Role: Mongolian Logistics
Year of study: 1st Year
Kayaking Background: Apparently I first went in a canoe when I was 3 weeks old, not that I remember much of this mind you. Then, while still a nipper, I was dragged out on canoe trips trying to keep up with my big brothers and protested wildly. Suddenly I realised I actually quite enjoyed the whole paddling malarkey. I’ve been tagging along on trips ever since my mother reluctantly decided I was old enough to go on them.
Previous Trips: All over the UK and Europe on family/club trips, but my first proper expedition was to British Columbia with Imperial CC when I was 17. As I was not at Imperial and eligible to be a bona fide member of the expedition I was regarded as the mascot! However, this meant no driving responsibilities – bonus! I guess as a result I was the only person to paddle every river. Since then, I’ve been able to stick paddling pins on the map in Africa, India, Nepal and Norway, but there are still many places left on my wish list…(such as Corsica where I’m heading off to this Easter).
Favourite destination so far:
For the Culture & Scenery – Nepal
For the Kayaking – Canada
For the Parties – Zambia
For the Women – Norway (although listening to Ben and Graham’s stories with 5 Mrs Worlds – it seems Venezuela is the place to go!)
Other Interests: I’m quite fond of knitting actually.
Music of Choice: Anything with groovy vibes set to the sound of the psychedelic swinging 60′s, with a dollop of kitsch rock ‘n’ roll thrown in. Salute the Woodstock Generation!
Most exhilarating boating moment: After 2 and a 1/2 months working in Namibia, rocking up into Zambia alone with absolutely no kayaking equipment, blagging a boat and all the gear, then Saftey Kayaking for one of the rafting companies was awesome. The feeling of finally getting onto the water on the kayaking Mecca of the Mighty Zambezi is pretty sweet. Duuuuude!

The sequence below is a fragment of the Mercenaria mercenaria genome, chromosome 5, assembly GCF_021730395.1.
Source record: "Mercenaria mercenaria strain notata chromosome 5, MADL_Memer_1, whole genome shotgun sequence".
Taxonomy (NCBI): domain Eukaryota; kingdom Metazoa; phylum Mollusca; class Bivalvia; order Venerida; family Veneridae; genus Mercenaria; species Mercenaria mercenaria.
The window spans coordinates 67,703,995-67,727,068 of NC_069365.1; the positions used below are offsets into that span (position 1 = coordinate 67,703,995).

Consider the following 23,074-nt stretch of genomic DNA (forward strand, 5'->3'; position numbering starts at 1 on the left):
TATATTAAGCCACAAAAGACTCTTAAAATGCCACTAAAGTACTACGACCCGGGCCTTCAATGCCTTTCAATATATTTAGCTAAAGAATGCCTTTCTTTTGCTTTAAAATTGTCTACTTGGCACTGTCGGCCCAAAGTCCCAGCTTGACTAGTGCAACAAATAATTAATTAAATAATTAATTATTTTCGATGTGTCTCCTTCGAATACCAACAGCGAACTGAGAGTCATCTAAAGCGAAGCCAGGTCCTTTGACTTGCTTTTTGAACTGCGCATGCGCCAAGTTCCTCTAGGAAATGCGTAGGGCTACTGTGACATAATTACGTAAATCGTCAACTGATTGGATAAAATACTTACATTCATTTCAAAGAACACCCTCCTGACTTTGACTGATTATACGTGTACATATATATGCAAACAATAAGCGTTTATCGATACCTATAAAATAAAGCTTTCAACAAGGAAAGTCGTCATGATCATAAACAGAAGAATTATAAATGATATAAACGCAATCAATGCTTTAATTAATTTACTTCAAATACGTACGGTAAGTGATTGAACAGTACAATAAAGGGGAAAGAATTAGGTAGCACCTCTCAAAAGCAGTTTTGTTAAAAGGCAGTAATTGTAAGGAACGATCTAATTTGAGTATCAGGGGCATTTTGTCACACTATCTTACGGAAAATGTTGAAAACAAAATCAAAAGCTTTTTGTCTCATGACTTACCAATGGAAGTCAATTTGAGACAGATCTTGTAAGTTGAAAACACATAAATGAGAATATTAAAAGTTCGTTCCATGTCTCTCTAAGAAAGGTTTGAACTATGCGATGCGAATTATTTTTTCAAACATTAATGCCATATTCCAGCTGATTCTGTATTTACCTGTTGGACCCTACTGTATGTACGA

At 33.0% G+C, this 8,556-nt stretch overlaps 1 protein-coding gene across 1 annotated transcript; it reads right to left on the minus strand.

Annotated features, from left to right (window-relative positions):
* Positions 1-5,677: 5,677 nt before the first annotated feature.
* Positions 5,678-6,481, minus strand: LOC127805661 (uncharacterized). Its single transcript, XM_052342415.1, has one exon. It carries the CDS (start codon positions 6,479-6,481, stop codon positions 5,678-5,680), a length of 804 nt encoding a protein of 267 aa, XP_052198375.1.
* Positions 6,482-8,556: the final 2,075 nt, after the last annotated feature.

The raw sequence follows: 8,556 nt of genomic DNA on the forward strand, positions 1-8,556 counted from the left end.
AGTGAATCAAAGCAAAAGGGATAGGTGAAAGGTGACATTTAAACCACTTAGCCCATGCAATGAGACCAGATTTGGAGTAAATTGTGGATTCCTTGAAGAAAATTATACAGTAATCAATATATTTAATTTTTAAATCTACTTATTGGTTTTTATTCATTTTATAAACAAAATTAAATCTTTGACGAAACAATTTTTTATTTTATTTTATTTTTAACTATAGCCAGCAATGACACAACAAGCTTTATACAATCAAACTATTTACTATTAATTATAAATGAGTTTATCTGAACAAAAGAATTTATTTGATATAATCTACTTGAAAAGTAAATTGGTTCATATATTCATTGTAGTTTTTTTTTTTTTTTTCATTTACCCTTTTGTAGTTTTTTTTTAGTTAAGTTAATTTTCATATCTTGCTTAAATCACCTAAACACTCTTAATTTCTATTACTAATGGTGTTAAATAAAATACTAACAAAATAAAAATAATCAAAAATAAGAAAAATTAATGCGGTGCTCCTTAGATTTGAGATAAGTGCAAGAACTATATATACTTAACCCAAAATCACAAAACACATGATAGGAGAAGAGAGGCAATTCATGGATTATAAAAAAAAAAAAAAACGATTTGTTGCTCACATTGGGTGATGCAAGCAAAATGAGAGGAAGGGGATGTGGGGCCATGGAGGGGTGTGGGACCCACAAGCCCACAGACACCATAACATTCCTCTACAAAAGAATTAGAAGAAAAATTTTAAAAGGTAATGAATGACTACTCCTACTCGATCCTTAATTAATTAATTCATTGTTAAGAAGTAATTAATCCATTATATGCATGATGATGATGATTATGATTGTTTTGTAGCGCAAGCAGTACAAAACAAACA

What has been your worst boating moment? On the Caribou in BC. Young(er), fearless and having recently purchased my first creek boat, I was intent on improving my boof stroke…by paddling over any rock or pour-over I could find! So, looking down stream, I picked my target and set up for the satisfaction of that ‘oh so sweet’ landing – you know the feeling. Off I went, accelerating as I neared the lip. But what’s this? There’s already a boat in there! I was too close and going too fast to paddle round the pour over, so I did my best to stop myself from landing directly on the poor person’s head. Unfortunately, all my best efforts resulted in lamely dropping into the stopper sidewards. Sculling madly for support I glanced at Claire’s freshly bailed boat drifting off downstream. At least I wasn’t going to get a mouth full of uncontrolled cartwheeling plastic! So there I was, trying to paddle out to the left, then to the right, and back again. I was in there for around 30 seconds when next to me appeared a head! Claire been pushed underwater by the force of the water and had only just reappeared! Fantastic – now all I could think of was that if I swam, I was going to suffer that same fate! She clung onto the front of my boat to save another 30 seconds downtime. Fortunately, my brother was quick off the mark and managed to get a line to her. Eventually I bailed, but because of the warning I had the presence of mind to hold onto my buoyant kayak and then use it as a board to push me out of the tow-back. Scary times though! But team, don’t worry – I learned my lesson! Pourovers are no fun!
When and where was your last swim? Hmmm…could it be…? Yeah I think it was. See above!